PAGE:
Unmanned Russian Cargo Ship Docks with Space Station

The International Space Station looms as the Russian Progress 53 ship approaches the orbiting outpost to deliver tons of supplies.
The International Space Station looms as the Russian Progress 53 ship approaches the orbiting outpost to deliver tons of supplies. (Image credit: NASA TV)

An unmanned cargo ship docked with the International Space Station today (Nov. 29), delivering a load of cosmic holiday goodies to the residents of the orbiting outpost.

The robotic Russian Progress 53 ship arrived at the station at 5:30 p.m. EST (2230 GMT) after launching from the Baikonur Cosmodrome in Kazakhstan on Nov. 25. The resupply ship is loaded up with food, fuel and other supplies, including personal cards and holiday wishes for the station's Expedition 38 crew.

It usually takes Progress spacecraft one or two days to dock with the orbiting outpost, however, this ship was testing out a new automated docking system before approaching the station. While the Kurs system tested "flawlessly" on Wednesday, according to NASA officials, the docking was not quite as smooth. The new automated system switched into an unexpected mode as the Progress flew toward the station, forcing Russian cosmonaut and space station resident Oleg Kotov to take over the docking. Kotov smoothly brought the spacecraft into port. [See photos of the Progress 53's launch]

"The Kurs system had brought the Progress automatically in from station keeping mode from a distance of just 70 meters away from the space station," NASA spokesman Rob Navias said during live coverage of the docking. "Then, at the 60 meter mark, the Kurs system unexpectedly went into a station keeping mode for the Progress that defaulted automatically, causing Oleg Kotov — the Expedition 38 commander — to take over manual control of the flying of the Progress at a distance of just 60 meters, manually guiding in the Progress on a joystick from a command panel in the Zvezda service module as he slowly but surely guided the Progress in for a smooth and uneventful link up."

The Progress 53 spacecraft launched with 1,763 pounds (800 kilograms) of propellant, 3,119 pounds (1,415 kg) of spare parts, holiday gifts and experiment hardware, 48 pounds (22 kg) of oxygen, 57 pounds (26 kg) of air and 925 pounds (419 kg) of water and to the space station, NASA officials said.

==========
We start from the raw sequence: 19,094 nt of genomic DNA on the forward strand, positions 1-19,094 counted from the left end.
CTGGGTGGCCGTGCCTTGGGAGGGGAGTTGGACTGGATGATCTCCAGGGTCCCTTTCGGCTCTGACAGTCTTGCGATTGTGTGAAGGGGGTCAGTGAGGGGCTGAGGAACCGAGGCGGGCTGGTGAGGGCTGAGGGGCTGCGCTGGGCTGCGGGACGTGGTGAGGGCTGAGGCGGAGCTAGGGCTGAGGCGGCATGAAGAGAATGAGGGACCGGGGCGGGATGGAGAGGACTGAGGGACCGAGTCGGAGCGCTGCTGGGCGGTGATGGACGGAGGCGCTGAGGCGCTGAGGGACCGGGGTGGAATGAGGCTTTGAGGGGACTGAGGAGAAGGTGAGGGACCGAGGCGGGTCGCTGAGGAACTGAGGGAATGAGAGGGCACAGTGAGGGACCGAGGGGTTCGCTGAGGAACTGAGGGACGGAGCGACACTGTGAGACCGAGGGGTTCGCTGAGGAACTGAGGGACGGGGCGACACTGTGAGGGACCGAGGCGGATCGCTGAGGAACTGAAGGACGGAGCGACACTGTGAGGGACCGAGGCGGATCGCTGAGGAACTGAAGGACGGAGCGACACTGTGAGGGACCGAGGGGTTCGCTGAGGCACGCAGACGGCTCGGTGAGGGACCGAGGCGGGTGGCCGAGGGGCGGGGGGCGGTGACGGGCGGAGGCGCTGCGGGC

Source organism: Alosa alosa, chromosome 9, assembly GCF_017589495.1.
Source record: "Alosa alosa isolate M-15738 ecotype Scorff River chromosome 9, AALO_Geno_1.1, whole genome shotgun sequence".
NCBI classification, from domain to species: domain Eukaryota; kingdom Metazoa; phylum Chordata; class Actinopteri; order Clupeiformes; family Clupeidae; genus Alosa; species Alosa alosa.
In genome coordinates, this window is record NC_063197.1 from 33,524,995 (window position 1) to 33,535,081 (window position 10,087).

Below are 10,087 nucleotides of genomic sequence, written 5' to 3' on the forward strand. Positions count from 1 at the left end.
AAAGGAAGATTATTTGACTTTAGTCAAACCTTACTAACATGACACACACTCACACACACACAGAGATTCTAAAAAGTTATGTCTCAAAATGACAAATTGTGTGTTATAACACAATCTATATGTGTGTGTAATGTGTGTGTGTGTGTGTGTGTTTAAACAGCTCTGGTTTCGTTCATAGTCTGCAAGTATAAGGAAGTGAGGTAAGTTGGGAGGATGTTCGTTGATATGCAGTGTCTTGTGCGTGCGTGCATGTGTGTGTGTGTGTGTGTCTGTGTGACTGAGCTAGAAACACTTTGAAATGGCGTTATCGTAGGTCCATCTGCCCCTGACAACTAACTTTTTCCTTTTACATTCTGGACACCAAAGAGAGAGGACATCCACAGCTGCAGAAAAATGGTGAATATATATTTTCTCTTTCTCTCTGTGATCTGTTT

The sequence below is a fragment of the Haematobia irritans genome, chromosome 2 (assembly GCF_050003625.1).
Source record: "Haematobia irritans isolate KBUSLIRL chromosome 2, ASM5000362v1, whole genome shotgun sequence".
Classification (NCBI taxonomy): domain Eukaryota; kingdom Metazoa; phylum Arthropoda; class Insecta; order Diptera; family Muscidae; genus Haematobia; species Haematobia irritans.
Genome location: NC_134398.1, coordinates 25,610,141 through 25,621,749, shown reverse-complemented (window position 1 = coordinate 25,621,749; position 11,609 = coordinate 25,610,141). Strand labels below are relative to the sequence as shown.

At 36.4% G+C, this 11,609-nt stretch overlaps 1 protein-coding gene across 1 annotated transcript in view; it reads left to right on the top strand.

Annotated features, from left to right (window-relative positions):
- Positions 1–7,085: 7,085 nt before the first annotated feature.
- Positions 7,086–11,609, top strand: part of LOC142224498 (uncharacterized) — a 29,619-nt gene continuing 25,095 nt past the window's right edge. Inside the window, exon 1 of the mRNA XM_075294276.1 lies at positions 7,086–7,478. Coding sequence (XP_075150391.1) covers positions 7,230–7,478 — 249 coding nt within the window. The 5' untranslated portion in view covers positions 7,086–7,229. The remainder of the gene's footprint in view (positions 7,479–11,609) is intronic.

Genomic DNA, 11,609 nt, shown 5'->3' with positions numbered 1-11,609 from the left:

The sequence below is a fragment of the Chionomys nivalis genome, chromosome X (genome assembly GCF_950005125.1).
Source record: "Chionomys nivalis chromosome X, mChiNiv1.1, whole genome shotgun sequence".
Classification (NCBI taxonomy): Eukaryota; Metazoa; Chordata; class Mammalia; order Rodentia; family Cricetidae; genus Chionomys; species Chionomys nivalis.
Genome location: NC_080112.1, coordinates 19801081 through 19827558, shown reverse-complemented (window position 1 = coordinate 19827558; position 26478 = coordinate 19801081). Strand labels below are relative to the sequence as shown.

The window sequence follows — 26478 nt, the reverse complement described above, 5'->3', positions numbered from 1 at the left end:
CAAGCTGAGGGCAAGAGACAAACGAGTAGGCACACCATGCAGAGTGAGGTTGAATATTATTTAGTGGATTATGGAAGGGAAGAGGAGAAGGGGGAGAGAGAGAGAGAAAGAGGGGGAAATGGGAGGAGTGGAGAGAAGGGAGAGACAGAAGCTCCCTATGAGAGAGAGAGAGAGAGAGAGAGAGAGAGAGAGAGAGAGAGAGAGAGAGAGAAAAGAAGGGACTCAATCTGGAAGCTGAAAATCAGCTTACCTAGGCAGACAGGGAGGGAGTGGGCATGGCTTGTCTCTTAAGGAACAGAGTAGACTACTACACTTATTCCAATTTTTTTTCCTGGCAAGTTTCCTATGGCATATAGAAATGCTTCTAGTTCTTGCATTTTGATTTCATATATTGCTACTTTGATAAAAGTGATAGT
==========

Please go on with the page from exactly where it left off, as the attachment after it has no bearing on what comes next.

After leaving the space station, Progress vehicles burn up in Earth's atmosphere. Progress spacecraft are disposable 3-module vehicles like Russia's Soyuz capsules, which bring humans to the station. Instead of a crew module, as in the Soyuz, Progress vessels carry a module filled with fuel.

Russian cosmonauts Mikhail Tyurin, Sergey Ryazanskiy join Kotov on the station. NASA astronauts Rick Mastracchio and Mike Hopkins and Japanese space agency astronaut Kiochi Wakata round out the station's current crew.

Other robotic spaceships are also responsible for taking supplies to the space station. Two firms — SpaceX and Orbital Sciences Corp. — fly missions using their unmanned spacecraft under contracts with NASA. Europe's Automated Transfer Vehicles and Japan's H-II Transfer Vehicles also visit the orbiting outpost to bring goods to the crew.

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Miriam Kramer
Staff Writer

Miriam Kramer joined Space.com as a Staff Writer in December 2012. Since then, she has floated in weightlessness on a zero-gravity flight, felt the pull of 4-Gs in a trainer aircraft and watched rockets soar into space from Florida and Virginia. She also served as Space.com's lead space entertainment reporter, and enjoys all aspects of space news, astronomy and commercial spaceflight.  Miriam has also presented space stories during live interviews with Fox News and other TV and radio outlets. She originally hails from Knoxville, Tennessee where she and her family would take trips to dark spots on the outskirts of town to watch meteor showers every year. She loves to travel and one day hopes to see the northern lights in person. Miriam is currently a space reporter with Axios, writing the Axios Space newsletter. You can follow Miriam on Twitter.